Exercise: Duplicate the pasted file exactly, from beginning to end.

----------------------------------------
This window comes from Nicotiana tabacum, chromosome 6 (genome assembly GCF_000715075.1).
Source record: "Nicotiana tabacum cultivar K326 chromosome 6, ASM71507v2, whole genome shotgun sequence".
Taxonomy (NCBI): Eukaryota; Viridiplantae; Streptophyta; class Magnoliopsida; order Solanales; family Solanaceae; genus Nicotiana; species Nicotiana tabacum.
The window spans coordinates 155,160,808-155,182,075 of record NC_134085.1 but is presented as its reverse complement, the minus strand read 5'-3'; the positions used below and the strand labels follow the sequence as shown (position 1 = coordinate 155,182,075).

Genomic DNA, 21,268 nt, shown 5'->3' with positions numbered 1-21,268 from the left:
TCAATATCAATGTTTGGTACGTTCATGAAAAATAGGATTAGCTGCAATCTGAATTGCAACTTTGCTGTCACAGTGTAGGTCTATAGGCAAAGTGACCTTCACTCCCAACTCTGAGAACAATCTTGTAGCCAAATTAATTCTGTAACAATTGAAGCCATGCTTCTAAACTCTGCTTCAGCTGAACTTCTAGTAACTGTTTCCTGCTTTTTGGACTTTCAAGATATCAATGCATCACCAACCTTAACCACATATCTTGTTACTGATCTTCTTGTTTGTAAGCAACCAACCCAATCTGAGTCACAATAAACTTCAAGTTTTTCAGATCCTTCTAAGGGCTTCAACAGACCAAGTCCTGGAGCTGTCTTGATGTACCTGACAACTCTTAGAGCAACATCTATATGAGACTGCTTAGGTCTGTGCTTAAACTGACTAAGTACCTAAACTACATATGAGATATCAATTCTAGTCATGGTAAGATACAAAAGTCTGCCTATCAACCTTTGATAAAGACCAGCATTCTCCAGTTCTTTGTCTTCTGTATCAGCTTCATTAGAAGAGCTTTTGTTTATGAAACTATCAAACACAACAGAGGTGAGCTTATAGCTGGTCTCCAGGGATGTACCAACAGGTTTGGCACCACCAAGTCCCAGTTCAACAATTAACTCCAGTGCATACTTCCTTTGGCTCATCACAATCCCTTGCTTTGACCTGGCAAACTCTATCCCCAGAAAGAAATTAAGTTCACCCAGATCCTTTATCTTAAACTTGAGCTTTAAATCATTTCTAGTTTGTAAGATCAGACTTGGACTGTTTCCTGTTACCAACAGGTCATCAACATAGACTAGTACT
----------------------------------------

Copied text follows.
This window comes from Nicotiana tabacum, chromosome 6 (genome assembly GCF_000715075.1).
Source record: "Nicotiana tabacum cultivar K326 chromosome 6, ASM71507v2, whole genome shotgun sequence".
Taxonomy (NCBI): Eukaryota; Viridiplantae; Streptophyta; class Magnoliopsida; order Solanales; family Solanaceae; genus Nicotiana; species Nicotiana tabacum.
The window spans coordinates 155,160,808-155,182,075 of record NC_134085.1 but is presented as its reverse complement, the minus strand read 5'-3'; the positions used below and the strand labels follow the sequence as shown (position 1 = coordinate 155,182,075).

Genomic DNA, 21,268 nt, shown 5'->3' with positions numbered 1-21,268 from the left:
TCAATATCAATGTTTGGTACGTTCATGAAAAATAGGATTAGCTGCAATCTGAATTGCAACTTTGCTGTCACAGTGTAGGTCTATAGGCAAAGTGACCTTCACTCCCAACTCTGAGAACAATCTTGTAGCCAAATTAATTCTGTAACAATTGAAGCCATGCTTCTAAACTCTGCTTCAGCTGAACTTCTAGTAACTGTTTCCTGCTTTTTGGACTTTCAAGATATCAATGCATCACCAACCTTAACCACATATCTTGTTACTGATCTTCTTGTTTGTAAGCAACCAACCCAATCTGAGTCACAATAAACTTCAAGTTTTTCAGATCCTTCTAAGGGCTTCAACAGACCAAGTCCTGGAGCTGTCTTGATGTACCTGACAACTCTTAGAGCAACATCTATATGAGACTGCTTAGGTCTGTGCTTAAACTGACTAAGTACCTAAACTACATATGAGATATCAATTCTAGTCATGGTAAGATACAAAAGTCTGCCTATCAACCTTTGATAAAGACCAGCATTCTCCAGTTCTTTGTCTTCTGTATCAGCTTCATTAGAAGAGCTTTTGTTTATGAAACTATCAAACACAACAGAGGTGAGCTTATAGCTGGTCTCCAGGGATGTACCAACAGGTTTGGCACCACCAAGTCCCAGTTCAACAATTAACTCCAGTGCATACTTCCTTTGGCTCATCACAATCCCTTGCTTTGACCTGGCAAACTCTATCCCCAGAAAGAAATTAAGTTCACCCAGATCCTTTATCTTAAACTTGAGCTTTAAATCATTTCTAGTTTGTAAGATCAGACTTGGACTGTTTCCTGTTACCAACAGGTCATCAACATAGACTAGTACT